With regards to placements - are you allocated to one trust/area for the duration of the degree or would someone for example have one placement in Nuneaton and the next in Coventry and the following in Redditch?
They rotate you around the different trusts.
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mystify
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(Original post by Anonymous)
They rotate you around the different trusts.
Thank you for your response. That must be really hard trying to plan where to live etc. Do they give you allocations fairly far in advance? If you have children who are in school etc would they take that into consideration when allocating placements?
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(Original post by mystify)
Thank you for your response. That must be really hard trying to plan where to live etc. Do they give you allocations fairly far in advance? If you have children who are in school etc would they take that into consideration when allocating placements?
Rotations are a feature of all medical degrees. Warwick's aren't even too far out, compared with some other medical schools. In general, most placements aren't more than 45 minutes drive away - even in traffic. If you live in Leamington and have a placement at Warwick Hospital, that's literally a ten minute drive or a four minute train journey. Redditch is the furthest hospital placement, but it's not somewhere you'd be sent frequently - many students manage to avoid it altogether. If you live in Coventry or Leamington and have a car, you're pretty well placed for wherever they decide to send you.

From what I recall, allocations came out a few weeks in advance via the online portal. I don't have any personal experience of trying to manage placements with kids, but certainly there were students in my cohort who had children, so I think some sort of compromise can be achieved
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mystify
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(Original post by Anonymous)
Rotations are a feature of all medical degrees. Warwick's aren't even too far out, compared with some other medical schools. In general, most placements aren't more than 45 minutes drive away - even in traffic. If you live in Leamington and have a placement at Warwick Hospital, that's literally a ten minute drive or a four minute train journey. Redditch is the furthest hospital placement, but it's not somewhere you'd be sent frequently - many students manage to avoid it altogether. If you live in Coventry or Leamington and have a car, you're pretty well placed for wherever they decide to send you.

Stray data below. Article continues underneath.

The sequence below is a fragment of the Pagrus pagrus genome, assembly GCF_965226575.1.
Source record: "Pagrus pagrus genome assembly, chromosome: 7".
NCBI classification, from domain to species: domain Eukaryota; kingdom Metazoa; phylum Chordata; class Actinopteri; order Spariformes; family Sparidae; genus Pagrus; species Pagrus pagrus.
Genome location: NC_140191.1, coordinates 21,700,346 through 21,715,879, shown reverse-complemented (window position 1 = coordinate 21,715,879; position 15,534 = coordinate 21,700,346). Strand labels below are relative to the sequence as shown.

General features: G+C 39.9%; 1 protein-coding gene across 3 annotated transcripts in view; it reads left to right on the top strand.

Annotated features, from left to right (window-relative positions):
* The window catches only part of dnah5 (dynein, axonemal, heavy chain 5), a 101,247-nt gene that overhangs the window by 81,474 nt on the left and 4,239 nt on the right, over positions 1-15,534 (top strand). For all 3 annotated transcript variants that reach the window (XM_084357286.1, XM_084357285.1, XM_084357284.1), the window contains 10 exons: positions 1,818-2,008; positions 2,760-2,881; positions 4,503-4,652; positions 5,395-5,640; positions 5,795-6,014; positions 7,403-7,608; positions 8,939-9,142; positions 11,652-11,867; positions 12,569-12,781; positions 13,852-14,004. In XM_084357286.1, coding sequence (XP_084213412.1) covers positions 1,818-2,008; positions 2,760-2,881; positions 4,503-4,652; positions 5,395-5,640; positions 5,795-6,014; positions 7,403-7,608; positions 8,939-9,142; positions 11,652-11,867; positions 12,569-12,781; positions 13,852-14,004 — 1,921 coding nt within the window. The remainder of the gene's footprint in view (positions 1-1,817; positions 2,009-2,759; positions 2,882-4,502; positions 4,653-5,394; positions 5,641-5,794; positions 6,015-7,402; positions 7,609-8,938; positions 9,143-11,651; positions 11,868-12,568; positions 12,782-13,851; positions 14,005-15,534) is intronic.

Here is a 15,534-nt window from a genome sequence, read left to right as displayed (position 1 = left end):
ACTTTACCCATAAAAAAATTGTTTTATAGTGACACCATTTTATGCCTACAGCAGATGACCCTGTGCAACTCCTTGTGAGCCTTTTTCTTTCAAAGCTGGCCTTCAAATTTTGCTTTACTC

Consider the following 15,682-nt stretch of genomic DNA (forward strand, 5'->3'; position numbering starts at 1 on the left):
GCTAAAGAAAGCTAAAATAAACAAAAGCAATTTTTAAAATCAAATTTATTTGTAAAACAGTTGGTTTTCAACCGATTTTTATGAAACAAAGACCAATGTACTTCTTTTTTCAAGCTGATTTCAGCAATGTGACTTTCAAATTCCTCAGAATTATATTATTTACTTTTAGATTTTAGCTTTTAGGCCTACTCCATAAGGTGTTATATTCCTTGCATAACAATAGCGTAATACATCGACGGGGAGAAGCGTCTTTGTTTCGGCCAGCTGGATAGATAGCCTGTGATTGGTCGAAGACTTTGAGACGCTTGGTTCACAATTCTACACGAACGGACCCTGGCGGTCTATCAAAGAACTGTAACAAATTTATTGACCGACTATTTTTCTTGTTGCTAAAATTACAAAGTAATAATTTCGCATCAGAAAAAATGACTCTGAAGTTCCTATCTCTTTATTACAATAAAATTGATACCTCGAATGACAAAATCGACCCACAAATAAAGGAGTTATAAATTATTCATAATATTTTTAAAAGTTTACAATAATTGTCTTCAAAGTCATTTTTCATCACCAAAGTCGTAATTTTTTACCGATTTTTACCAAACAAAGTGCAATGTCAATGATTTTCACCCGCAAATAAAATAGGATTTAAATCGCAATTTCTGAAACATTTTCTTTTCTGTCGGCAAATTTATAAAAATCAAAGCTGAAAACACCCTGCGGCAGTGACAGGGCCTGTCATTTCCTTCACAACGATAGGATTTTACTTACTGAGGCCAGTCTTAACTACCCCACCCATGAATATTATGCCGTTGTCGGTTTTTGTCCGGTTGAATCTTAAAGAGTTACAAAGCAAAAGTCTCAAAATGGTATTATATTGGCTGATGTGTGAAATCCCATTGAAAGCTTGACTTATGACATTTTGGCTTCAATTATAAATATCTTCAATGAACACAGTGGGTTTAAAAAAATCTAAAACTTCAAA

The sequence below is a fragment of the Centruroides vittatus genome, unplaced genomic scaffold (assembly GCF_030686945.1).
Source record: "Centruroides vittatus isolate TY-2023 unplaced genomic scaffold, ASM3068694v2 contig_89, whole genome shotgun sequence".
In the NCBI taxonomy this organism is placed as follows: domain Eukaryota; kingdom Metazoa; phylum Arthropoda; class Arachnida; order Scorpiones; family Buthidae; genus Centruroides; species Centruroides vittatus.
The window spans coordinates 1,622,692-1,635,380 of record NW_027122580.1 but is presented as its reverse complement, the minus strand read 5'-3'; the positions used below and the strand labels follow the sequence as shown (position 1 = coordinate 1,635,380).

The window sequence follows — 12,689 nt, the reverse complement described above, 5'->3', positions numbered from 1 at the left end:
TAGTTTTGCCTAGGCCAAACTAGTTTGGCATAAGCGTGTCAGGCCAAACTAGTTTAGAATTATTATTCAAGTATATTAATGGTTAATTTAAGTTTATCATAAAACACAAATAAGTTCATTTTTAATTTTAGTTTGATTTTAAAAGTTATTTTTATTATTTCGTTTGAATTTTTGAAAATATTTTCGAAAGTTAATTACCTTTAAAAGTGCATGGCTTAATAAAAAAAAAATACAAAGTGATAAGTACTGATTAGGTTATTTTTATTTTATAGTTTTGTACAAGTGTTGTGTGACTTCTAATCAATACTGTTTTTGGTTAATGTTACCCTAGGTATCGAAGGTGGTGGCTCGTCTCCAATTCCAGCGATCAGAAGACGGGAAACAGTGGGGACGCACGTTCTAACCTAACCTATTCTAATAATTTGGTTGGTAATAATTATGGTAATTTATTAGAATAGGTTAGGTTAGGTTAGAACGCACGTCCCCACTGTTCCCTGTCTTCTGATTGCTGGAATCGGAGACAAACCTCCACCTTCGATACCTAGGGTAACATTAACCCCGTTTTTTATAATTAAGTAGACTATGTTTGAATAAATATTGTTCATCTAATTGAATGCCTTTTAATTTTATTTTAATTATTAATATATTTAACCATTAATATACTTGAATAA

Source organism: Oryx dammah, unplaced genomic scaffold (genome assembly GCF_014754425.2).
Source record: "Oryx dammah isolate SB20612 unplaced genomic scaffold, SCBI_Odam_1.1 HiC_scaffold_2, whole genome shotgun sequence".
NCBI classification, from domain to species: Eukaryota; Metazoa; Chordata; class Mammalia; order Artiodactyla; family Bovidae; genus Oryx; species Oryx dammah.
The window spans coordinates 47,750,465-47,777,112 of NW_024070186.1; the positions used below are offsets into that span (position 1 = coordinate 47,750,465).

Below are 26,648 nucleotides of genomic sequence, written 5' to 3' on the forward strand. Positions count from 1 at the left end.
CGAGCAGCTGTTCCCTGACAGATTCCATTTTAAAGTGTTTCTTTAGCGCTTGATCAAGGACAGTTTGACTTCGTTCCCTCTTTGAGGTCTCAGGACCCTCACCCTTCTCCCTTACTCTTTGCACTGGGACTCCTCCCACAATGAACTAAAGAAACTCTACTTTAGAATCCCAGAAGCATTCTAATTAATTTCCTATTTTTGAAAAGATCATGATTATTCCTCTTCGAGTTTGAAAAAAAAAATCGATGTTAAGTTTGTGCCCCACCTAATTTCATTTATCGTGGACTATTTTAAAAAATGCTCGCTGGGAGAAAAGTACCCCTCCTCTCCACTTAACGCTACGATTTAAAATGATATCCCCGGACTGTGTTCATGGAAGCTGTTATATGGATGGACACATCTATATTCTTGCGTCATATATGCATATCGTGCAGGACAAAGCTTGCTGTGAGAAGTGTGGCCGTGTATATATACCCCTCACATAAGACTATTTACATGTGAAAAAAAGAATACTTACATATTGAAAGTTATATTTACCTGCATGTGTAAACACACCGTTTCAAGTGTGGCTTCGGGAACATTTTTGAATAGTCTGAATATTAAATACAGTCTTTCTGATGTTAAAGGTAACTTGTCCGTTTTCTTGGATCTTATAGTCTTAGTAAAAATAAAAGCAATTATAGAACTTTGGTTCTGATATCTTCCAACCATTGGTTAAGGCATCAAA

From what I recall, allocations came out a few weeks in advance via the online portal. I don't have any personal experience of trying to manage placements with kids, but certainly there were students in my cohort who had children, so I think some sort of compromise can be achieved
Thank you that’s so helpful! When you get allocated do you know where you will be for every rotation (years2-4) or do they allocate them to you each year? Also can I ask roughly how much holiday there is each year?
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(Original post by mystify)
Thank you that’s so helpful! When you get allocated do you know where you will be for every rotation (years2-4) or do they allocate them to you each year? Also can I ask roughly how much holiday there is each year?
You'll be lucky

You get told about each placement a few weeks before starting. You don't have your placement locations assigned a year (or more) in advance.

The only placement which is clearly defined in advance is A&E, which is four weeks at UHCW and two weeks in Warwick Hospital.

NB: I am a WMS graduate. Things may have changed in the few years since I was a student, so I think a current student may be better placed to answer your questions about holidays etc. For what it's worth, in my first year we had two weeks at Christmas, two weeks at Easter, and ten weeks over the summer. Then from years 2-4 it was two weeks off for Christmas and summer.
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mystify
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(Original post by Anonymous)
You'll be lucky

You get told about each placement a few weeks before starting. You don't have your placement locations assigned a year (or more) in advance.